JACKSONVILLE, Fla. — The price at the pump has been painful, and especially painful Friday.
According to AAA, the average price of gas in Florida Friday hit an all time high at $4.46 per gallon. That's three cents higher than the national average.
Jacksonville University professor of finance Abdel Missa said the price of gas may have peaked, though. He said it's thanks in part to the federal reserve raising interest rates to fight inflation.
"This is a worst case scenario because you have high inflation numbers and the problem is the inflation is with essentials, so it’s with food, it’s with gas and it’s shelter and these are to me like basic things that everybody needs," Missa said.
He said raising interest rates is a delicate balance. If they're raised too fast, it could cause a recession. That uncertainty caused a drop in stocks Thursday into Friday that Missa said he hasn't seen since the Great Recession.
“Right now, the market is not fully pricing a recession. Maybe 50, 50, but the reality is it’s very hard to predict,” he said.
When it comes to inflation impacting food and other items, Missa said relief won't come quite as soon. He said inflation won't level out until most likely the end of this year.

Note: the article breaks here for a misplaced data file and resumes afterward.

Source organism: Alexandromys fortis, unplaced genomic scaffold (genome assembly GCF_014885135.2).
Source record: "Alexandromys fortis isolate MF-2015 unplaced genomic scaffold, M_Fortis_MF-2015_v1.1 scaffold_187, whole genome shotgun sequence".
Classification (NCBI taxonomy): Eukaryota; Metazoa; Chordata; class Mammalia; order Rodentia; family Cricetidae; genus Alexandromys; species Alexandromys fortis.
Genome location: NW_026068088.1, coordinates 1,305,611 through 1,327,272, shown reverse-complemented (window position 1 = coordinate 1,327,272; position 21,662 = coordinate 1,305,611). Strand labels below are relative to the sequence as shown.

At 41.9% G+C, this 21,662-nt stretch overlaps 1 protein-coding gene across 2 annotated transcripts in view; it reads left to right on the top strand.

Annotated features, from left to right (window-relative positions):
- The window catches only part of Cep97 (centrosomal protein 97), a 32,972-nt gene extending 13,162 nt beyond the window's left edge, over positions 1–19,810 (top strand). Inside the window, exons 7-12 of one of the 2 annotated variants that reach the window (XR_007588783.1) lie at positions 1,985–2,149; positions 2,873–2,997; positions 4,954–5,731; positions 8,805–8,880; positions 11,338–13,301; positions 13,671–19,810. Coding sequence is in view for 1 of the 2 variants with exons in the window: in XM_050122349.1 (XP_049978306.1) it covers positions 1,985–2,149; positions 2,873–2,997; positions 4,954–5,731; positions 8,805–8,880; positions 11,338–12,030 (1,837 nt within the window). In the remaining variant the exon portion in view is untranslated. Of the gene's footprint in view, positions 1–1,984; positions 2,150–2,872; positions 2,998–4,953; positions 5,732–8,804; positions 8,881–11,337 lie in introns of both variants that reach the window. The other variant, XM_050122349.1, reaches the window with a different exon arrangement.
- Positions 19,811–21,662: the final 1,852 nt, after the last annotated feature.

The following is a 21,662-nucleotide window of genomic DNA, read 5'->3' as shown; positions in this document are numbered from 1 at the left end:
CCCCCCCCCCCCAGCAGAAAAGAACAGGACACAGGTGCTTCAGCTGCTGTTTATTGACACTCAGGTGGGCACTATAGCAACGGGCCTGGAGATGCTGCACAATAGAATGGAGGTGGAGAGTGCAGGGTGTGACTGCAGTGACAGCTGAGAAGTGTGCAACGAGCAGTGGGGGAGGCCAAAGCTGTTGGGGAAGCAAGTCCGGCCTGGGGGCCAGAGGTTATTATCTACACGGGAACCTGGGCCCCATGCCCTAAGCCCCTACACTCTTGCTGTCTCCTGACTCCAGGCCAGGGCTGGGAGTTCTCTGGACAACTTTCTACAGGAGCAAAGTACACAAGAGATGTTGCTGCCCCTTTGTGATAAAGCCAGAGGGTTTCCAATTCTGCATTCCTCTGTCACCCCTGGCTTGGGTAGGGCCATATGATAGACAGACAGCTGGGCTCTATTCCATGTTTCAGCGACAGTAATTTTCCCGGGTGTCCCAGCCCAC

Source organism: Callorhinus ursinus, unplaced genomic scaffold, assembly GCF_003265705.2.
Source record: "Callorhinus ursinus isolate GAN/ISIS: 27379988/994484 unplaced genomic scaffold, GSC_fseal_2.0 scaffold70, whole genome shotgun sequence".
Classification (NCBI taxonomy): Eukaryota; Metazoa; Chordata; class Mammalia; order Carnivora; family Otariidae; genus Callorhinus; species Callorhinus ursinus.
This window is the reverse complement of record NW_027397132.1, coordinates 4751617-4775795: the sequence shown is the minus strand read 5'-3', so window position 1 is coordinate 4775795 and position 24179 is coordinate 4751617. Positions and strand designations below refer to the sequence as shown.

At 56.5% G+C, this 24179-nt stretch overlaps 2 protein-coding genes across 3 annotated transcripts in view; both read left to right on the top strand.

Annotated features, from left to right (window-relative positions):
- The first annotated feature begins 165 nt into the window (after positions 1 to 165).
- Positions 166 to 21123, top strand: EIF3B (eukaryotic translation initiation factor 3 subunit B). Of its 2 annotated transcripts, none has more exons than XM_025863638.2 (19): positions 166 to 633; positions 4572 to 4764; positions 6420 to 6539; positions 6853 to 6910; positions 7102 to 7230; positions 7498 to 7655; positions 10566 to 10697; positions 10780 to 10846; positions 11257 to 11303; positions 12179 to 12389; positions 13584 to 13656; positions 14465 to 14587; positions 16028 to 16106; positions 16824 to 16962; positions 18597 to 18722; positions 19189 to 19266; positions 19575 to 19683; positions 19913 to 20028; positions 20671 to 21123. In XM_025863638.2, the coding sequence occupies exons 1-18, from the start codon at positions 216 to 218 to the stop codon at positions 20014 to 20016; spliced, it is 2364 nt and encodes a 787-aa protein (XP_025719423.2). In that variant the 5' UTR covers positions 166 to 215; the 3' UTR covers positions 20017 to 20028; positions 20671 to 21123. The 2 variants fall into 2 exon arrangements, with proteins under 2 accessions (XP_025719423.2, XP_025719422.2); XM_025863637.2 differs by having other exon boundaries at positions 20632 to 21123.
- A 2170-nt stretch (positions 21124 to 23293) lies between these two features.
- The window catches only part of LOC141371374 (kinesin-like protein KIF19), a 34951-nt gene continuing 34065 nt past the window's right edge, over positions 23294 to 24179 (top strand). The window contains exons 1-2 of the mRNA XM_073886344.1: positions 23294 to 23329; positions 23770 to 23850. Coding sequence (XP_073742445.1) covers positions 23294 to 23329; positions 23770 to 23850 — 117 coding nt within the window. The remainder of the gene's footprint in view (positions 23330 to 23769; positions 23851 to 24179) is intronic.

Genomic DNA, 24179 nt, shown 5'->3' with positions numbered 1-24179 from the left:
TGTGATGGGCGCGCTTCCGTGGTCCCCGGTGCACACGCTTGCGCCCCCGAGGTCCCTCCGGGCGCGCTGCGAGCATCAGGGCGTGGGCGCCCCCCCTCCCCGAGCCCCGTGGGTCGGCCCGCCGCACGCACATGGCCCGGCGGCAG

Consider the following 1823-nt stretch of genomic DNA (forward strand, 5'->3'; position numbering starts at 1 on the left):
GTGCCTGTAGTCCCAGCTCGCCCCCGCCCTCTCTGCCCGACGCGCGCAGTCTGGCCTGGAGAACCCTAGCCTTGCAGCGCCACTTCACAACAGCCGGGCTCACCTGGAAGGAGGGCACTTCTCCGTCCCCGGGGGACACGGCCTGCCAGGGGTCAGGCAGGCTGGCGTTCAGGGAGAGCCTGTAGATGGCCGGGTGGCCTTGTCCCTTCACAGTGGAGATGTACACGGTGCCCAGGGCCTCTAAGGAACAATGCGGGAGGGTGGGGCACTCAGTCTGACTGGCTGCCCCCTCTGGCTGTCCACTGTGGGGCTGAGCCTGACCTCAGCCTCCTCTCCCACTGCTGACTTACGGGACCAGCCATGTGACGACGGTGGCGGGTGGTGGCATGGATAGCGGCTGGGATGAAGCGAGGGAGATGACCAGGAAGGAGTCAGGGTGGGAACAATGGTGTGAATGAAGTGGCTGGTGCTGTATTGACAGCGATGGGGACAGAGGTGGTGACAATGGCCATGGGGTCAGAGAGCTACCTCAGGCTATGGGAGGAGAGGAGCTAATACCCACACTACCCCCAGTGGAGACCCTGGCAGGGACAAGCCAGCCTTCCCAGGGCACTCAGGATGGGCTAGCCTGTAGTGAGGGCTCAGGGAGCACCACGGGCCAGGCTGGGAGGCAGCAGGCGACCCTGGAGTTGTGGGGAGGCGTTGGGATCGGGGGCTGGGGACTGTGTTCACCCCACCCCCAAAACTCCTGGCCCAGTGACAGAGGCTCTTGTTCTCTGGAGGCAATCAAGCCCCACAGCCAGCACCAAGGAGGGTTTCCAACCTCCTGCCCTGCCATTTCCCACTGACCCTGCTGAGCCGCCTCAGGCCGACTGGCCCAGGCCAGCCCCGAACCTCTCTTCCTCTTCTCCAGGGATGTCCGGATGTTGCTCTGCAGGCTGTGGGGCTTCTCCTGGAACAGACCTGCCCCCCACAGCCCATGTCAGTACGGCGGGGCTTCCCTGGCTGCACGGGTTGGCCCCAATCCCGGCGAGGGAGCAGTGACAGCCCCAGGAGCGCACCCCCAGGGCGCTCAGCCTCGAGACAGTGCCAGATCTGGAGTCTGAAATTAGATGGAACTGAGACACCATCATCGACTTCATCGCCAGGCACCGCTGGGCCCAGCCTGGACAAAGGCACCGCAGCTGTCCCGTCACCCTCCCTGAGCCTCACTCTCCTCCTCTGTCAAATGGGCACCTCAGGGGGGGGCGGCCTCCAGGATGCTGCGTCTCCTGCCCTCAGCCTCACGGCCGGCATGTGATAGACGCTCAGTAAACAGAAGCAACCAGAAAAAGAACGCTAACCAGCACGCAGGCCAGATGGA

"This is my opinion, but the fed was so behind, unfortunately [raising interest rates]. We had such fiscal stimulators and monetary stimulators and with the COVID demand, the pent up demand. It was a perfect storm to push prices up," he said.
That news will cause Jacksonville resident Debra Harris and others to have to continue to pinch pennies.
"We're trying to make stuff stretch and last," Harris said.
Her grocery bill has doubled over the past couple of months, Harris said.
“I don't go to the grocery store as frequently. In fact, the last time I did major grocery shopping was right before Easter, and that was, I'll tell you, I remember that vividly," she said.
“I make sure I check my air pressure in my tires more regularly to get better gas mileage, don't eat out as much as we used to. The price is, even for eating out, and I realize it's not the restaurants fault. They're having to pay the same ridiculous prices that we do for for beef and chicken, but it has gotten ridiculous. It's easier to eat at home. It's not cheaper, hardly, but it's still easier to eat home because then you'll have to go out and use gas," Harris said.
She said she anticipates having to cut more costs.
"With summer approaching, and my granddaughter out of school, I'm her caregiver during the day while her mother and father work. I don't see us doing a lot of stuff like we're accustomed to doing. Just maybe little day trips, little community pools, picnics at the parks, simply because everything is too expensive. I mean, it's just crazy," Harris said.